One of the most feared animals on the planet, the hippo is the arguably the most dangerous animal on the African continent.

These giant mammals are very unpredictable and will charge without any warming. They are responsible for the most human deaths of any wild animal species.

This might come as a surprise to some, as the hippopotamus generally seems pretty unassuming. Particularly as it lazily wallows in the shallows all day.

However there is much more than meets the eye when it comes to these giants of water ways!

Get to know the hippo A typical hippo sighting | @tongabezi by Alicia Erickson

What is the Hippo?

The common hippo is the third largest living land mammal after the elephant and the white rhino. It takes second place when it comes to weight, as the bulk of an adult hippo is generally heavier than an adult rhino.

Hippo’s are aquatic mammals, also known as the ‘River Horse’. They are superbly adapted to a life in the water, and despite being able to walk and feed on land, they are largely dependant on the water to survive.

Hippo vs Rhino

Among those who don’t spend all their time watching Nat Geo documentaries, and aren’t so familiar with wildlife, the hippo and  rhino are often confused.

However, to those in the know, the differences are very obvious.

The rhino is characterised by its iconic horn, short neck and hunched-over stature. The white rhino has a flat, square lip and a large hump on its neck. Despite being of similar size, a hippo’s body looks quite different. They have a solid, barrel-shaped torso, large head, huge mouth and short, stubby legs.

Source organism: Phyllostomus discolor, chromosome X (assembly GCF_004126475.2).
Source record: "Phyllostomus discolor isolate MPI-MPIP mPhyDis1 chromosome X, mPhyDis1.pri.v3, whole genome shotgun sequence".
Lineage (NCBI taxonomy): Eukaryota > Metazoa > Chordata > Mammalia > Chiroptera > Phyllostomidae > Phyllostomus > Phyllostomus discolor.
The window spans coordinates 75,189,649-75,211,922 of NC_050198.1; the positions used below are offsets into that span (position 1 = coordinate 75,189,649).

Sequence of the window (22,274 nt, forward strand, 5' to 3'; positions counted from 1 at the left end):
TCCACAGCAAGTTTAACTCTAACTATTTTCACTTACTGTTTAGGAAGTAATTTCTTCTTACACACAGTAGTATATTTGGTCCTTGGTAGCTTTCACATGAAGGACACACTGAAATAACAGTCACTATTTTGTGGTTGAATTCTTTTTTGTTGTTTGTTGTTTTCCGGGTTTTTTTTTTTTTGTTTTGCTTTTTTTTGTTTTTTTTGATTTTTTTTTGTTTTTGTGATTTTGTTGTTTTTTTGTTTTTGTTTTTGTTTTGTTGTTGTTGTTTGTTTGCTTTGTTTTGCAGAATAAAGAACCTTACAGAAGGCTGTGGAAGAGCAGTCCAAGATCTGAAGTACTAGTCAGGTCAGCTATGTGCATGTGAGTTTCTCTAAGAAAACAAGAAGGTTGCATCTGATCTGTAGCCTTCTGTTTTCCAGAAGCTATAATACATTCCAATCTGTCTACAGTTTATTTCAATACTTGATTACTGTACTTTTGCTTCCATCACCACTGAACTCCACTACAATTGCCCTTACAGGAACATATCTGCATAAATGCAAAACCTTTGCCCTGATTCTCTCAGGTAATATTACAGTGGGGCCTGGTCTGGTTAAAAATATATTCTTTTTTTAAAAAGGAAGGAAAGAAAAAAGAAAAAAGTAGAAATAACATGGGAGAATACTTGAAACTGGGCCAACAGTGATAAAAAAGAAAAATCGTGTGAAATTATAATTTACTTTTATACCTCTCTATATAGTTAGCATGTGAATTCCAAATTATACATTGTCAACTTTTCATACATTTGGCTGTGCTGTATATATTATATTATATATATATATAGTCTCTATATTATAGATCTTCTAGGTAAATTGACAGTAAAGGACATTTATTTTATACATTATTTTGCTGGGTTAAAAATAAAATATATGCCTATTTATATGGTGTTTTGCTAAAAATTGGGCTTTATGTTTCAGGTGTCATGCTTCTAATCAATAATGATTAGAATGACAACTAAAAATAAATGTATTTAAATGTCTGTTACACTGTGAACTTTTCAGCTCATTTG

Get to know the hippo
White rhino with ‘war paint’ mud markings | Marlon Du Toit (@marlondutoit)

Appearance

What do hippos look like?

The hippo is a very large, solidly built animal. They have a barrel-like body with a huge head and four short legs. Their eyes, ears and nostrils are located high up on their heads which allows for them to sit submerged while still able to breath.

Hippos are entirely covered in purple-grey skin. They are completely hairless apart from the thick bristle-like hairs on their tails and heads. While their skin is extremely thick, the outer layer is quite thin and very susceptible to damage during territorial fights or conflict with predators.

Hippo on the river bank
Dominant hippo bull | (@juzervajihee)

They don’t have true sweat glands, instead they recreate a thick, red substance known as ‘blood sweat’. This is a natural form of sun protection, and helps prevent the animal from getting burnt by the harsh African sun.

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